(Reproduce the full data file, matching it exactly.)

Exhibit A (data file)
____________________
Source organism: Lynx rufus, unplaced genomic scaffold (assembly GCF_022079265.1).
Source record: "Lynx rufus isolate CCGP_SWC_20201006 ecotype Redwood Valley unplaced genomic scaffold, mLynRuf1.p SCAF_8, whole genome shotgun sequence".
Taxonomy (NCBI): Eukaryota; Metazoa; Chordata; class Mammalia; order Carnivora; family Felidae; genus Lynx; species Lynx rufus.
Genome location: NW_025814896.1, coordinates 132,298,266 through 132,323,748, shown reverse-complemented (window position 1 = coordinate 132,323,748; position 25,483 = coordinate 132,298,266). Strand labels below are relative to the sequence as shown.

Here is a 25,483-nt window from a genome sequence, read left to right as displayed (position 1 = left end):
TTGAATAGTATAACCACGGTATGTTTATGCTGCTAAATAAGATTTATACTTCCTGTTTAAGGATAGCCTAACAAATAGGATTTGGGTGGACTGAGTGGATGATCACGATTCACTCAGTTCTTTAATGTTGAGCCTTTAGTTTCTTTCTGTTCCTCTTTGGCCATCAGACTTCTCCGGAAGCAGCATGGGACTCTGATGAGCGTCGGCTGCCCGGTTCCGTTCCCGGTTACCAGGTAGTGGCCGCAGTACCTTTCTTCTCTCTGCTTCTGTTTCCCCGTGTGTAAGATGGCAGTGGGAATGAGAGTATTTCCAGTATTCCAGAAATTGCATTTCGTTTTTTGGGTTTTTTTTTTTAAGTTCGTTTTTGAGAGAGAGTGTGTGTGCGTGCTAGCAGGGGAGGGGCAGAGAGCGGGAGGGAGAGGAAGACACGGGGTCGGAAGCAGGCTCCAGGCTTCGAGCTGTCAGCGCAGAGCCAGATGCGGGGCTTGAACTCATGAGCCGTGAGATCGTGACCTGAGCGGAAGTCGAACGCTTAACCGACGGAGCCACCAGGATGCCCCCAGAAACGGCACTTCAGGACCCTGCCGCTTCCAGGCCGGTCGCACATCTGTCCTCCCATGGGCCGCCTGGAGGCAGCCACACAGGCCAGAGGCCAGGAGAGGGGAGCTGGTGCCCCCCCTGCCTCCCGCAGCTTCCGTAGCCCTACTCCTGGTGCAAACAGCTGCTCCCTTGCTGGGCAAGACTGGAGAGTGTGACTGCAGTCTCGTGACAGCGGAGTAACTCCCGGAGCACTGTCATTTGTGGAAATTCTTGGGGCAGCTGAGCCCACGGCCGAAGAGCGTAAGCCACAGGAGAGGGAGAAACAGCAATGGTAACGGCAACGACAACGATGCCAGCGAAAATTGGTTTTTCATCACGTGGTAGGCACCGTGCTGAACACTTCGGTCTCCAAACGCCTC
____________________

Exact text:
Source organism: Lynx rufus, unplaced genomic scaffold (assembly GCF_022079265.1).
Source record: "Lynx rufus isolate CCGP_SWC_20201006 ecotype Redwood Valley unplaced genomic scaffold, mLynRuf1.p SCAF_8, whole genome shotgun sequence".
Taxonomy (NCBI): Eukaryota; Metazoa; Chordata; class Mammalia; order Carnivora; family Felidae; genus Lynx; species Lynx rufus.
Genome location: NW_025814896.1, coordinates 132,298,266 through 132,323,748, shown reverse-complemented (window position 1 = coordinate 132,323,748; position 25,483 = coordinate 132,298,266). Strand labels below are relative to the sequence as shown.

Here is a 25,483-nt window from a genome sequence, read left to right as displayed (position 1 = left end):
TTGAATAGTATAACCACGGTATGTTTATGCTGCTAAATAAGATTTATACTTCCTGTTTAAGGATAGCCTAACAAATAGGATTTGGGTGGACTGAGTGGATGATCACGATTCACTCAGTTCTTTAATGTTGAGCCTTTAGTTTCTTTCTGTTCCTCTTTGGCCATCAGACTTCTCCGGAAGCAGCATGGGACTCTGATGAGCGTCGGCTGCCCGGTTCCGTTCCCGGTTACCAGGTAGTGGCCGCAGTACCTTTCTTCTCTCTGCTTCTGTTTCCCCGTGTGTAAGATGGCAGTGGGAATGAGAGTATTTCCAGTATTCCAGAAATTGCATTTCGTTTTTTGGGTTTTTTTTTTTAAGTTCGTTTTTGAGAGAGAGTGTGTGTGCGTGCTAGCAGGGGAGGGGCAGAGAGCGGGAGGGAGAGGAAGACACGGGGTCGGAAGCAGGCTCCAGGCTTCGAGCTGTCAGCGCAGAGCCAGATGCGGGGCTTGAACTCATGAGCCGTGAGATCGTGACCTGAGCGGAAGTCGAACGCTTAACCGACGGAGCCACCAGGATGCCCCCAGAAACGGCACTTCAGGACCCTGCCGCTTCCAGGCCGGTCGCACATCTGTCCTCCCATGGGCCGCCTGGAGGCAGCCACACAGGCCAGAGGCCAGGAGAGGGGAGCTGGTGCCCCCCCTGCCTCCCGCAGCTTCCGTAGCCCTACTCCTGGTGCAAACAGCTGCTCCCTTGCTGGGCAAGACTGGAGAGTGTGACTGCAGTCTCGTGACAGCGGAGTAACTCCCGGAGCACTGTCATTTGTGGAAATTCTTGGGGCAGCTGAGCCCACGGCCGAAGAGCGTAAGCCACAGGAGAGGGAGAAACAGCAATGGTAACGGCAACGACAACGATGCCAGCGAAAATTGGTTTTTCATCACGTGGTAGGCACCGTGCTGAACACTTCGGTCTCCAAACGCCTC